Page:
Since the 1980s, the well-worn liberal playbook is to claim that Republican appointees to the Supreme Court should be voted down as ideologues who are outside the judicial mainstream. The establishment media aids this tactic by often tagging GOP nominees as “conservative,” while ignoring — or even disputing — the liberal bent of Democratic nominees to the Court. True to form, ABC, CBS and NBC’s morning and evening broadcasts branded Judge Brett Kavanaugh a “conservative” a total of eleven times in the first 24 hours since his nomination by President Trump.



President Trump won’t officially announce his latest nominee to the U.S. Supreme Court until this evening, but it’s already easy to predict the liberal media’s spin. As with all recent Republican nominees, reporters will repeatedly label them as “conservative,” which will nicely reinforce the Democrats’ strategy to paint them as outside “the mainstream.” But when Democratic Presidents announce their Supreme Court nominees, those same reporters can’t find the words to call those choices “liberal.”



The announced retirement of Justice Anthony Kennedy has thrown the left even further into angry confusion. Amid all the doomsaying and rending of garments, some in the media are attempting to label Anthony Kennedy as a “traditional conservative.”



On Wednesday, the Supreme Court of the United States heard the oral argument for the controversial Trinity Lutheran Church v. Comer. The case tackles the idea of a separation between church and state, “The question: Can states refuse to give money to churches even when it's for something that doesn't involve worship,” noted Anchor Lester Holt during NBC Nightly News. And judging by questions asked by the justices, it appeared as though the majority might side with the church. And judging by NBC’s coverage, the network was appalled by the idea. 



An MRC analysis of labels used on ABC, CBS and NBC morning and evening news shows during the 24 hours after each of the past six Supreme Court nominations demonstrates the pattern. GOP nominees John Roberts, Samuel Alito and Neil Gorsuch were labeled by reporters as “conservative” a total of 36 times, while Democratic nominees Sonya Sotomayor, Elena Kagan and Merrick Garland were called “liberal” a mere seven times — all on CBS. In fact, there were more occasions (10) when reporters either denied that a Democratic nominee was liberal, or labeled them “centrist” or “moderate.” Republican nominees were never described as “centrist” or “moderate.”



Whomever Barack Obama selects to fill the vacancy left by the death of Antonin Scalia expect the liberal media to worry the selection isn’t progressive enough. As might be expected, journalists criticize the Supreme Court appointments made by Republican presidents as “hardline” and “very conservative.” But even the nominees elevated by recent Democratic presidents have been challenged as not liberal enough for the media’s taste.



Reporting on the outcome of Harris v. Quinn on the front page of Tuesday's Washington Post, staff writers Jerry Markon and Robert Barnes buried the perspective of the successful party in the case, non-unionized home health care worker Pam Harris, in the 21st paragraph of the 29-paragraph article, "Ruling on union dues a blow to organized labor."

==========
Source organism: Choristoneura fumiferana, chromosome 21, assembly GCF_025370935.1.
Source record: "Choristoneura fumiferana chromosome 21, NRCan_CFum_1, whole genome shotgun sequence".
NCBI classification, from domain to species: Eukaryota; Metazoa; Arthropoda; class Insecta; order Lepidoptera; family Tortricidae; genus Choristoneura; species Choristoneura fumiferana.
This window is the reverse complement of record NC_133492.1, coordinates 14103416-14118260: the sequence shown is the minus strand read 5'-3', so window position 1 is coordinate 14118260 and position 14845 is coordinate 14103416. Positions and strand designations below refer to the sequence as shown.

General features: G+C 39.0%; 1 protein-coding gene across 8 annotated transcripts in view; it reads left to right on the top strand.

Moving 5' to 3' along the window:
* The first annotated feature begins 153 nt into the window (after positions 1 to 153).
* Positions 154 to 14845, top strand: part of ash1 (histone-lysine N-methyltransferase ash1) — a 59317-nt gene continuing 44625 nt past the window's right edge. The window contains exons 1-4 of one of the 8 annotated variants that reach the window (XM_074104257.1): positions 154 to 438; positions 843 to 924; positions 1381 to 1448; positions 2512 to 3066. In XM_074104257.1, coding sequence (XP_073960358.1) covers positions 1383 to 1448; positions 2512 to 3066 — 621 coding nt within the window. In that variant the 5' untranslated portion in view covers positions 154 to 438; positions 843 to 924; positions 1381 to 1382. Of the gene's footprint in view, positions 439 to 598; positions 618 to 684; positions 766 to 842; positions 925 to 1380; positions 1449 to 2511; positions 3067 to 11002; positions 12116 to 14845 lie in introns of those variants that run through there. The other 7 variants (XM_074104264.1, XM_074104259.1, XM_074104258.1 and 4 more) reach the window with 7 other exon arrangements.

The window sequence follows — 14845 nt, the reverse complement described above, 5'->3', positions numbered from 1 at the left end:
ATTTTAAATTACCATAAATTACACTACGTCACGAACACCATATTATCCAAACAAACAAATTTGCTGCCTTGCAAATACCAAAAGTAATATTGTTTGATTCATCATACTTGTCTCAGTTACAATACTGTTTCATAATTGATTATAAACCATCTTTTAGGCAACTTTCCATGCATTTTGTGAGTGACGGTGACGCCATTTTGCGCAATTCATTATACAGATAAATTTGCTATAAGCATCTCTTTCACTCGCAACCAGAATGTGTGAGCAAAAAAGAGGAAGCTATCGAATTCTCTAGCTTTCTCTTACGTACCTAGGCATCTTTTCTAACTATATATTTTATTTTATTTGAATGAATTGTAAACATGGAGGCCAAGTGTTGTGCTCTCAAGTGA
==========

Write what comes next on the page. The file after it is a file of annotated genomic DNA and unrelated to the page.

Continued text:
But right out of the gate, Markon and Barnes choreographed a melodrama pitting a narrow conservative majority on the Court versus the nation's labor unions and their valiant liberal defenders on the Court. An excerpt is reproduced below (emphasis mine):



Matea Gold and Robert Barnes utterly failed this morning as ostensibly objective journalists. In their front-page stories covering yesterday's Supreme Court ruling in McCutcheon v. FEC, the Washington Post staffers front-loaded their stories with melodramatic political language suitable for a left-wing "campaign finance reform" group's press release rather than objective news copy.

"An elite class of wealthy donors who have gained mounting influence in campaigns now has the ability to exert even greater sway," Gold groused in her lead graf. In the column to her right, Barnes, the Post's Supreme Court correspondent began by offering that:



Better belated than never.

More than two years after she dishonestly claimed that Supreme Court Justice Samuel Alito was caught "heckling" President Obama during his State of the Union address, Rachel Maddow has finally come clean on what actually occurred. (video after page break)



New York Times columnist Maureen Dowd is clearly beside herself over the possiblity the Supreme Court might strike down ObamaCare.

"This court," she wrote Wednesday, "is well on its way to becoming one of the most divisive in modern American history...It is run by hacks dressed up in black robes...[M]irrors the setup on Fox News":



Syndicated columnist Mark Shields on Friday excoriated Supreme Court justices Samuel Alito and John Roberts for "taking our system and absolutely screwing it up completely."

Appearing on PBS's Inside Washington, Shields was complaining about how "these campaigns have been taken over totally by Super PACs" as a result of the Citizens United decision (video follows with transcript and commentary):



George Washington just got a promotion. Yes, he's still one of the slave-owning oligarchs who, according to liberals, stuck us with a short-sighted Constitution, and whose colleagues were probably having sex with slaves.

But with the 2012 election on the line and conservatives citing the Founders' legacy as a touch-stone of limited government, Time Magazine has found it useful to turn the first president into a proto-liberal.